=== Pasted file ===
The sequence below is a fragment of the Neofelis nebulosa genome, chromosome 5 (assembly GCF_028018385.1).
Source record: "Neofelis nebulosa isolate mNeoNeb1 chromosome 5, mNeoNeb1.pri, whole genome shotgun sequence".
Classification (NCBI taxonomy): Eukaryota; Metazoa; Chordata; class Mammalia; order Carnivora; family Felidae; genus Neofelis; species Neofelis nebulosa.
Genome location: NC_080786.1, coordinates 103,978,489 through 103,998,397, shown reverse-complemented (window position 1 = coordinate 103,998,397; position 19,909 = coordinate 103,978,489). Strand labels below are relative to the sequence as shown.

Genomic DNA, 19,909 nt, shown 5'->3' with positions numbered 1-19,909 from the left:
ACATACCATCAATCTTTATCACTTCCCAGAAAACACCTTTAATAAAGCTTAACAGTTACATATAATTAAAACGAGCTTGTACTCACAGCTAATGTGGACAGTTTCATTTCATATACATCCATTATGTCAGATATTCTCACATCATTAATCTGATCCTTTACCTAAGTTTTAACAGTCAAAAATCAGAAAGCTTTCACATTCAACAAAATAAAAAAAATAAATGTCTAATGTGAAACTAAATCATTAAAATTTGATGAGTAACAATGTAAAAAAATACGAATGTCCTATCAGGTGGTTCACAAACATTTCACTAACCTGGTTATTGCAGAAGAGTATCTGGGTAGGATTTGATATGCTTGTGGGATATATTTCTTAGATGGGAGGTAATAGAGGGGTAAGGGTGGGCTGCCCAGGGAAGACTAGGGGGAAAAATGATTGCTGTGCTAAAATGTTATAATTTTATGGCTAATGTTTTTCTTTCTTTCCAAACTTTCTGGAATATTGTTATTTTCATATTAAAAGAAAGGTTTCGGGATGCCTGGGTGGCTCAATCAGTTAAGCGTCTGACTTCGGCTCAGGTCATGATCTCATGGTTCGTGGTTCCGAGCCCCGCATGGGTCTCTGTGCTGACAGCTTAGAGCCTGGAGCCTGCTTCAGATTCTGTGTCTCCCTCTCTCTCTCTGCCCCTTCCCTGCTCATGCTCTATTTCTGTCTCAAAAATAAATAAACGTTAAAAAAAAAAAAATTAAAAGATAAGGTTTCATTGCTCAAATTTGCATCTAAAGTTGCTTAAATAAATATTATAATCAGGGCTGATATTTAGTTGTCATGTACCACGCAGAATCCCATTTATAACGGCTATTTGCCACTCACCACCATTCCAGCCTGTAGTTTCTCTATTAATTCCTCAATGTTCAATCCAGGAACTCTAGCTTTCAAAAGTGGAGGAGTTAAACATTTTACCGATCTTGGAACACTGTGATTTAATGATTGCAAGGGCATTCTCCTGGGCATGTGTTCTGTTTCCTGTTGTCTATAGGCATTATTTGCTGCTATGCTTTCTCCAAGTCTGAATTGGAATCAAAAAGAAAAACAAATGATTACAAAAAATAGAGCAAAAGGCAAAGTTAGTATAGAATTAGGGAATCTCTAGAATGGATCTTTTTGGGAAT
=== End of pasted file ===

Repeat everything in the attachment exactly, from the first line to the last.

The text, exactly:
The sequence below is a fragment of the Neofelis nebulosa genome, chromosome 5 (assembly GCF_028018385.1).
Source record: "Neofelis nebulosa isolate mNeoNeb1 chromosome 5, mNeoNeb1.pri, whole genome shotgun sequence".
Classification (NCBI taxonomy): Eukaryota; Metazoa; Chordata; class Mammalia; order Carnivora; family Felidae; genus Neofelis; species Neofelis nebulosa.
Genome location: NC_080786.1, coordinates 103,978,489 through 103,998,397, shown reverse-complemented (window position 1 = coordinate 103,998,397; position 19,909 = coordinate 103,978,489). Strand labels below are relative to the sequence as shown.

Genomic DNA, 19,909 nt, shown 5'->3' with positions numbered 1-19,909 from the left:
ACATACCATCAATCTTTATCACTTCCCAGAAAACACCTTTAATAAAGCTTAACAGTTACATATAATTAAAACGAGCTTGTACTCACAGCTAATGTGGACAGTTTCATTTCATATACATCCATTATGTCAGATATTCTCACATCATTAATCTGATCCTTTACCTAAGTTTTAACAGTCAAAAATCAGAAAGCTTTCACATTCAACAAAATAAAAAAAATAAATGTCTAATGTGAAACTAAATCATTAAAATTTGATGAGTAACAATGTAAAAAAATACGAATGTCCTATCAGGTGGTTCACAAACATTTCACTAACCTGGTTATTGCAGAAGAGTATCTGGGTAGGATTTGATATGCTTGTGGGATATATTTCTTAGATGGGAGGTAATAGAGGGGTAAGGGTGGGCTGCCCAGGGAAGACTAGGGGGAAAAATGATTGCTGTGCTAAAATGTTATAATTTTATGGCTAATGTTTTTCTTTCTTTCCAAACTTTCTGGAATATTGTTATTTTCATATTAAAAGAAAGGTTTCGGGATGCCTGGGTGGCTCAATCAGTTAAGCGTCTGACTTCGGCTCAGGTCATGATCTCATGGTTCGTGGTTCCGAGCCCCGCATGGGTCTCTGTGCTGACAGCTTAGAGCCTGGAGCCTGCTTCAGATTCTGTGTCTCCCTCTCTCTCTCTGCCCCTTCCCTGCTCATGCTCTATTTCTGTCTCAAAAATAAATAAACGTTAAAAAAAAAAAAATTAAAAGATAAGGTTTCATTGCTCAAATTTGCATCTAAAGTTGCTTAAATAAATATTATAATCAGGGCTGATATTTAGTTGTCATGTACCACGCAGAATCCCATTTATAACGGCTATTTGCCACTCACCACCATTCCAGCCTGTAGTTTCTCTATTAATTCCTCAATGTTCAATCCAGGAACTCTAGCTTTCAAAAGTGGAGGAGTTAAACATTTTACCGATCTTGGAACACTGTGATTTAATGATTGCAAGGGCATTCTCCTGGGCATGTGTTCTGTTTCCTGTTGTCTATAGGCATTATTTGCTGCTATGCTTTCTCCAAGTCTGAATTGGAATCAAAAAGAAAAACAAATGATTACAAAAAATAGAGCAAAAGGCAAAGTTAGTATAGAATTAGGGAATCTCTAGAATGGATCTTTTTGGGAAT